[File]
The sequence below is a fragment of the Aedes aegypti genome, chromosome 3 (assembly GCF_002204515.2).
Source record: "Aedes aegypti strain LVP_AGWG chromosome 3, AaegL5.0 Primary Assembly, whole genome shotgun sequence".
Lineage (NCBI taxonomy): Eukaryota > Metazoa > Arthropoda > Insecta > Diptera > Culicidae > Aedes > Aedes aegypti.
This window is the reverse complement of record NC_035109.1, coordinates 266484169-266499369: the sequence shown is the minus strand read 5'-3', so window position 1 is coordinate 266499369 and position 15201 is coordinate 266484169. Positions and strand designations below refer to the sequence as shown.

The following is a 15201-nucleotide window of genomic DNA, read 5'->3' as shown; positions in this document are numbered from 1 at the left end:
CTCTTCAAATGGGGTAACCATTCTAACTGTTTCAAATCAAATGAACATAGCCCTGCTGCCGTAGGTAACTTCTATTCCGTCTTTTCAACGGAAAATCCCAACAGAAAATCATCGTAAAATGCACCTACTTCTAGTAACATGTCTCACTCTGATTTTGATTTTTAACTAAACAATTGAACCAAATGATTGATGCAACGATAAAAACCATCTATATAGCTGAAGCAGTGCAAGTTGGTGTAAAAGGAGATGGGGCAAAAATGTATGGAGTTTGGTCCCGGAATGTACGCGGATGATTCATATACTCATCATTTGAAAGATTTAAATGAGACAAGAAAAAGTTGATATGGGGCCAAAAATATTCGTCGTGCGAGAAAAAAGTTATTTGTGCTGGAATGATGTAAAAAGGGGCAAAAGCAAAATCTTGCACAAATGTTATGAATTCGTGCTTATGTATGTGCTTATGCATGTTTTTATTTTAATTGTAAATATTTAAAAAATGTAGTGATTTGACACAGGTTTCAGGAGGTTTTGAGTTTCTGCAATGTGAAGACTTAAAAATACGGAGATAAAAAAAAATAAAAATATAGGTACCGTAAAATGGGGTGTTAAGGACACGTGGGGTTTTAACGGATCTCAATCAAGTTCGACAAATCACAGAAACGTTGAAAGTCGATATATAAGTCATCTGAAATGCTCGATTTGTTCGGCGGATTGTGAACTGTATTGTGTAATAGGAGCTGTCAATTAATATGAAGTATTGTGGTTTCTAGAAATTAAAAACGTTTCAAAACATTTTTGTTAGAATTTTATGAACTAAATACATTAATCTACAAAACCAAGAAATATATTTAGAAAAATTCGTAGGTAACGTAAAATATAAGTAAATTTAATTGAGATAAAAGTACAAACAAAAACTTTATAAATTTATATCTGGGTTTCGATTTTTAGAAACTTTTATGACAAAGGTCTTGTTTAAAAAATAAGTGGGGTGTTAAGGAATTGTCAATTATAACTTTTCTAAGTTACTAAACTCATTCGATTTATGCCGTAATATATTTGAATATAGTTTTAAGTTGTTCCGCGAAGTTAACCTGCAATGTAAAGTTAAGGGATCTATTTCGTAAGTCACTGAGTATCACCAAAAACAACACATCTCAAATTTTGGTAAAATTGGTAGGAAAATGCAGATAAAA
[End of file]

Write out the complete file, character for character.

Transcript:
The sequence below is a fragment of the Aedes aegypti genome, chromosome 3 (assembly GCF_002204515.2).
Source record: "Aedes aegypti strain LVP_AGWG chromosome 3, AaegL5.0 Primary Assembly, whole genome shotgun sequence".
Lineage (NCBI taxonomy): Eukaryota > Metazoa > Arthropoda > Insecta > Diptera > Culicidae > Aedes > Aedes aegypti.
This window is the reverse complement of record NC_035109.1, coordinates 266484169-266499369: the sequence shown is the minus strand read 5'-3', so window position 1 is coordinate 266499369 and position 15201 is coordinate 266484169. Positions and strand designations below refer to the sequence as shown.

The following is a 15201-nucleotide window of genomic DNA, read 5'->3' as shown; positions in this document are numbered from 1 at the left end:
CTCTTCAAATGGGGTAACCATTCTAACTGTTTCAAATCAAATGAACATAGCCCTGCTGCCGTAGGTAACTTCTATTCCGTCTTTTCAACGGAAAATCCCAACAGAAAATCATCGTAAAATGCACCTACTTCTAGTAACATGTCTCACTCTGATTTTGATTTTTAACTAAACAATTGAACCAAATGATTGATGCAACGATAAAAACCATCTATATAGCTGAAGCAGTGCAAGTTGGTGTAAAAGGAGATGGGGCAAAAATGTATGGAGTTTGGTCCCGGAATGTACGCGGATGATTCATATACTCATCATTTGAAAGATTTAAATGAGACAAGAAAAAGTTGATATGGGGCCAAAAATATTCGTCGTGCGAGAAAAAAGTTATTTGTGCTGGAATGATGTAAAAAGGGGCAAAAGCAAAATCTTGCACAAATGTTATGAATTCGTGCTTATGTATGTGCTTATGCATGTTTTTATTTTAATTGTAAATATTTAAAAAATGTAGTGATTTGACACAGGTTTCAGGAGGTTTTGAGTTTCTGCAATGTGAAGACTTAAAAATACGGAGATAAAAAAAAATAAAAATATAGGTACCGTAAAATGGGGTGTTAAGGACACGTGGGGTTTTAACGGATCTCAATCAAGTTCGACAAATCACAGAAACGTTGAAAGTCGATATATAAGTCATCTGAAATGCTCGATTTGTTCGGCGGATTGTGAACTGTATTGTGTAATAGGAGCTGTCAATTAATATGAAGTATTGTGGTTTCTAGAAATTAAAAACGTTTCAAAACATTTTTGTTAGAATTTTATGAACTAAATACATTAATCTACAAAACCAAGAAATATATTTAGAAAAATTCGTAGGTAACGTAAAATATAAGTAAATTTAATTGAGATAAAAGTACAAACAAAAACTTTATAAATTTATATCTGGGTTTCGATTTTTAGAAACTTTTATGACAAAGGTCTTGTTTAAAAAATAAGTGGGGTGTTAAGGAATTGTCAATTATAACTTTTCTAAGTTACTAAACTCATTCGATTTATGCCGTAATATATTTGAATATAGTTTTAAGTTGTTCCGCGAAGTTAACCTGCAATGTAAAGTTAAGGGATCTATTTCGTAAGTCACTGAGTATCACCAAAAACAACACATCTCAAATTTTGGTAAAATTGGTAGGAAAATGCAGATAAAA